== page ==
Just the Facts – Then React
By: Collin Quiring
As a Project Manager, I tend to instinctively relate most events in life back to that profession. I have been thinking about the situation with Shirley Sherrod (Georgia’s Agriculture Department Director). This is an ongoing story at the time of this writing and this blog is not a political or news blog so I am not writing about this from that viewpoint nor am I indicating if what is happening is right or wrong. However, here is a very brief summary of the current situation as I understand it: a video was posted of Ms. Sherrod talking about a situation where she discriminated against somebody she was supposed to help. She was fired forthwith. Now, more of that speech is being shown where Ms. Sherrod explains that she was wrong, that she corrected it, did end up helping the individual and she made a much larger point about her role in her organization and the role of race relations.
In Project Management, we are always being asked to do more with less, do it faster, stay on top of everything and numerous other clichés meant to encourage (force?) us to act and react as quickly as humanly possible. Well, that often means that we react to the facts as presented to us and not necessarily to all the facts or an objective view of the facts. And, while we may be presented a set of facts with a certain “spin” from another team member, lets not forget that we have our own internal “spin” of how we are understanding those same facts. My thoughts about getting all the information and this current situation made me think about projects I have been on where I have reacted first and then later learned more facts. More than once I have had to go back to individuals and apologize. And, unfortunately, a time or two the damage was already done and apologies didn’t matter (to the person or the project).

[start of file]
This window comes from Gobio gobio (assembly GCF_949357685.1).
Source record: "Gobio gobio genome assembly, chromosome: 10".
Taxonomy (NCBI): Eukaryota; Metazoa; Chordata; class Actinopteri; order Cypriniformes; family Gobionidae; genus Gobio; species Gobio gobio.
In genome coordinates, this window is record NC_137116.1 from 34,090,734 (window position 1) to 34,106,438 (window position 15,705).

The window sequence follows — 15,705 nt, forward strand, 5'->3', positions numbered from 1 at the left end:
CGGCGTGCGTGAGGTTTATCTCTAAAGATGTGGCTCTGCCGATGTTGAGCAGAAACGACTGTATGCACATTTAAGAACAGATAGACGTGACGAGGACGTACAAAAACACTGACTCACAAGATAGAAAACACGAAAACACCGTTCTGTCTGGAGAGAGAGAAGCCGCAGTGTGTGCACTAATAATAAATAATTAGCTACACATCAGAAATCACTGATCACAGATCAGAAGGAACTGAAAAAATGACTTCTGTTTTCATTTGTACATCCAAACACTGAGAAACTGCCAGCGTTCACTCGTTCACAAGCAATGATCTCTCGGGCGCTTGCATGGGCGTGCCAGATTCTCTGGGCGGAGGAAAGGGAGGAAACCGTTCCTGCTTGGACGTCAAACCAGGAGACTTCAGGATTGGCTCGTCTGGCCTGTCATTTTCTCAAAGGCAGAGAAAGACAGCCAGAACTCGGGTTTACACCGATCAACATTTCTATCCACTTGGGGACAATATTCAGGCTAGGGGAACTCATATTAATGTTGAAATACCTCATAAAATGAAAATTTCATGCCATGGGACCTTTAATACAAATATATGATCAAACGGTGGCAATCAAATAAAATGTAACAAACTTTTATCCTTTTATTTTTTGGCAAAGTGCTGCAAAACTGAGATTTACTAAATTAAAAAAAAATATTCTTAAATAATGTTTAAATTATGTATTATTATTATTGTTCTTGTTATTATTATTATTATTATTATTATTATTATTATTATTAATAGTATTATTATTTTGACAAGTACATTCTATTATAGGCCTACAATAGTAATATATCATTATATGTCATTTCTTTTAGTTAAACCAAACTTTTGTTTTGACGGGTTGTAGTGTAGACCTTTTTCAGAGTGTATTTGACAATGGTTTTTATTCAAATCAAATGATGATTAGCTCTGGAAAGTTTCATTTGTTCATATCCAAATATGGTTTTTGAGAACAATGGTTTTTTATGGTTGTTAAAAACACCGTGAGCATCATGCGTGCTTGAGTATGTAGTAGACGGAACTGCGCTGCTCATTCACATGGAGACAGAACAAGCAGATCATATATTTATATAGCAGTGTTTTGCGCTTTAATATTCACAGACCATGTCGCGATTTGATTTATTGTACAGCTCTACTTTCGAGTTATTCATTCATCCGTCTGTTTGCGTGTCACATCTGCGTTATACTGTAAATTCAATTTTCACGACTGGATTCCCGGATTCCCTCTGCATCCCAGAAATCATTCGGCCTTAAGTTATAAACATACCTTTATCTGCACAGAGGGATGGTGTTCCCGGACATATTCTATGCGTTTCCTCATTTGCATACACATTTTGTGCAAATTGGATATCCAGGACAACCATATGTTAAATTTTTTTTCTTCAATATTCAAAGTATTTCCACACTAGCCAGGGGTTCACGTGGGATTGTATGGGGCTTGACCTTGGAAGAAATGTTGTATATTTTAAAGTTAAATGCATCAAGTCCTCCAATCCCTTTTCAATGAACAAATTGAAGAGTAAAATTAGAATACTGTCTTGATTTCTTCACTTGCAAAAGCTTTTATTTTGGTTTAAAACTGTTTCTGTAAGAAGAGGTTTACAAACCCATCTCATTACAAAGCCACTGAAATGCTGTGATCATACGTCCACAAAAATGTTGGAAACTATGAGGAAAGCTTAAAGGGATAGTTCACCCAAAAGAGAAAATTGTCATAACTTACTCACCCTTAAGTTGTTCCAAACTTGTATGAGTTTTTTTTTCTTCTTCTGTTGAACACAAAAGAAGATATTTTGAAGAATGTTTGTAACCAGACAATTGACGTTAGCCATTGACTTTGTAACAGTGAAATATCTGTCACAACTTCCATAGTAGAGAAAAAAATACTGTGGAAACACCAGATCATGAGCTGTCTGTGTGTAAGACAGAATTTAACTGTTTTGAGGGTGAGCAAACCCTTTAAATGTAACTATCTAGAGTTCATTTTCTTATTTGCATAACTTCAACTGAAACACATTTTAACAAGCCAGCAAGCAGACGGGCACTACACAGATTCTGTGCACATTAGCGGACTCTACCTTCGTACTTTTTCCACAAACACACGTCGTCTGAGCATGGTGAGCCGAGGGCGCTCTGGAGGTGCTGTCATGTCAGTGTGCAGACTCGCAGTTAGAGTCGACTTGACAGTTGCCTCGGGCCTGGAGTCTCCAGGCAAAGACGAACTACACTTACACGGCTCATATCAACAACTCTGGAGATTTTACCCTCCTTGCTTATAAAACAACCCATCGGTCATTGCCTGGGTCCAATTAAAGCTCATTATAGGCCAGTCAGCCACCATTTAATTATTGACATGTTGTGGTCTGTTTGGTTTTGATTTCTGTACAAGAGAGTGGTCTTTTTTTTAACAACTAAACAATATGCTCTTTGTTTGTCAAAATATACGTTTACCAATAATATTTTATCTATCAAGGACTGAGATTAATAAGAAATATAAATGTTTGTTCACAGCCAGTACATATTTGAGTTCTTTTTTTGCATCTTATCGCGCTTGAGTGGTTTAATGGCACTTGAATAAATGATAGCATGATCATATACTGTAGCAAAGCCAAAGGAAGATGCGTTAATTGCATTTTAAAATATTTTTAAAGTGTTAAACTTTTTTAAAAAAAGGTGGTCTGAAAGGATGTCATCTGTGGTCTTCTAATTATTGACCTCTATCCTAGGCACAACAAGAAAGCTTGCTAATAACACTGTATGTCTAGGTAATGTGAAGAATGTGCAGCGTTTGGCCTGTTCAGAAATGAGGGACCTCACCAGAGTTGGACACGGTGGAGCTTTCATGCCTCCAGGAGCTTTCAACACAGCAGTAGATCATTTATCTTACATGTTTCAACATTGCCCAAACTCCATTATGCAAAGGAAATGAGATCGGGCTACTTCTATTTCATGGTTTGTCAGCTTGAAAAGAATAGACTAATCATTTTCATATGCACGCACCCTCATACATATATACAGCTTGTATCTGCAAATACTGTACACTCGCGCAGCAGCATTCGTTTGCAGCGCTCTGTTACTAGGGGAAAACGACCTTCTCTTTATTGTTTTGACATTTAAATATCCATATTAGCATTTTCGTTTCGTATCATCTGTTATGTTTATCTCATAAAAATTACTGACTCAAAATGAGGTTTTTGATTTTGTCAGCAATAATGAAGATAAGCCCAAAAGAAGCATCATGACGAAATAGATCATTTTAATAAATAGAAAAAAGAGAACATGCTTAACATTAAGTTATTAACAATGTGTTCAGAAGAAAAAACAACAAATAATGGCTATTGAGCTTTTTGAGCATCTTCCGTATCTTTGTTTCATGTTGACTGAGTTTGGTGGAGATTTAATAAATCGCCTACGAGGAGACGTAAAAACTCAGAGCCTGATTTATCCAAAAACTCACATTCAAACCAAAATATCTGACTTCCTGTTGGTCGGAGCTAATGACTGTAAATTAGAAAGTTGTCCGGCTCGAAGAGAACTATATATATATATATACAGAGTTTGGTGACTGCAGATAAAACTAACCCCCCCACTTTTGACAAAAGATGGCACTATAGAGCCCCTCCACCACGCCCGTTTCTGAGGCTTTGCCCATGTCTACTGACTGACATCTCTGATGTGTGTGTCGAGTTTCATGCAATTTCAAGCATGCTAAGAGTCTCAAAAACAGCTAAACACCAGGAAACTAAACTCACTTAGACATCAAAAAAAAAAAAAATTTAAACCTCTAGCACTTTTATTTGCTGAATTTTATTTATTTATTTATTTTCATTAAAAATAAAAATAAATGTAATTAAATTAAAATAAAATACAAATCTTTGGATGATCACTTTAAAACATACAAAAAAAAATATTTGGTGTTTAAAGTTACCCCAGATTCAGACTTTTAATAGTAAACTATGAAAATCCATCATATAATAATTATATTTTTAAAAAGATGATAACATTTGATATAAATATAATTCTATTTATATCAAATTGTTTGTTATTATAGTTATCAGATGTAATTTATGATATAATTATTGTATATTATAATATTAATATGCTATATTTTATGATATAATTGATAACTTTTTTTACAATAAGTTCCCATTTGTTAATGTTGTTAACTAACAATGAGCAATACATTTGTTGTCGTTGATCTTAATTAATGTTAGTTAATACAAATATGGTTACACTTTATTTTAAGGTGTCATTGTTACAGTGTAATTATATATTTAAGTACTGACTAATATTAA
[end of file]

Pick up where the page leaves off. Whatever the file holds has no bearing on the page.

My point is that as a Project Manager, I need to try and obtain as many of the facts before I react. I know that isn’t always easy and there is a line between “analysis paralysis”, discovering facts and being over-reactive to a few bits of information. One great way to discover more of a story is to ask those involved rather than assume the worst or assume the bits of information that I have are the complete story.
Perhaps a Risk Management plan would help with some things that occur during the course of a Project. But, in the case when something new pops up and it “demands immediate attention” and a course of action, perhaps I need to take a deep breath, determine if I have all the information that I can reasonably be expected to obtain and then make a decision. There are legitimate times when immediate action might be required but I think that if we react to everything like it requires an immediate reaction we may be creating extra pain for ourselves for when we learn more information.